Marcus Schmickler (Cologne, 1968) came into contact with the music of Karlheinz Stockhausen at an early age, when his parents moved to Kürten, the village where Stockhausen lived. Schmickler 

subsequently studied electronic music with Hans Ulrich Humpert and composition with Johannes Fritsch at the Hochschule für Musik und Tanz in Cologne. His first solo release appeared on the French label Odd Size in 1992. In 1995, Schmickler co-founded the DJ collective Brüsseler-Platz-10a-Musik, and in 1996 he produced the first entirely digital post-rock album, Pickup Canyon, under the pseudonym Pluramon. Since the mid-1990s, Schmickler has emerged as a prolific and versatile composer of music for film, theatre and radio plays. He often collaborates with the Berlin playwright Felix Ensslin and has composed music for electronics, chorus, chamber music ensemble and orchestra. In 2009, as part of the International Year of Astronomy, Schmickler created a large-scale work based on astronomical data, entitled Bonner Durchmusterung, for electronics and projected images.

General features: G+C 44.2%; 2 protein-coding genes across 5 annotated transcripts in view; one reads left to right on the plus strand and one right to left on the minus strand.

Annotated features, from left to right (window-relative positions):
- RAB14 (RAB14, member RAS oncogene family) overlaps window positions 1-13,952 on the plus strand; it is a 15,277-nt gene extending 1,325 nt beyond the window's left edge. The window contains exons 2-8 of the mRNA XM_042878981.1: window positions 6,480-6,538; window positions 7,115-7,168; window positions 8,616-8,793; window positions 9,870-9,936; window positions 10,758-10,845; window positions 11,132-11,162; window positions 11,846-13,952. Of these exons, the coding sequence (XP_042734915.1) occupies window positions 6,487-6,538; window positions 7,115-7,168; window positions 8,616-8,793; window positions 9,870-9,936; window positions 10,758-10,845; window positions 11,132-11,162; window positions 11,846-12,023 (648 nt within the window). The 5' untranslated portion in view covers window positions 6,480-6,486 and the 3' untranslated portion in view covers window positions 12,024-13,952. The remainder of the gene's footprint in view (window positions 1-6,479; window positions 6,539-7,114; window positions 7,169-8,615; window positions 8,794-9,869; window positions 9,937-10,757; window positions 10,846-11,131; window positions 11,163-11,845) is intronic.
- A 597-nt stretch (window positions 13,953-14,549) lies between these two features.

Corinna Belz (Marburg, 1955) is a filmmaker, scriptwriter and actor. Belz studied philosophy, art history, and film, theatre, and television sciences in Cologne, Berlin and Zürich, and is today seen as one of Germany's leading documentary makers. Her breakthrough came in 2002 with the documentary Ein anderes Amerika (A Different America), which won the German Bar Association’s film prize. It portrayed the United States following the World Trade Centre attacks. For her film Gerhard Richter Painting (2011), shown in the Netherlands by VPRO Cinema among others, she spent three years in the German painter's atelier. The film won the 2012 Deutsche Filmpreis (Lola Award) in the best documentary category. Belz' film Peter Handke. Bin im Wald. Kann sein, daß ich mich verspäte had its cinematic release in 2016.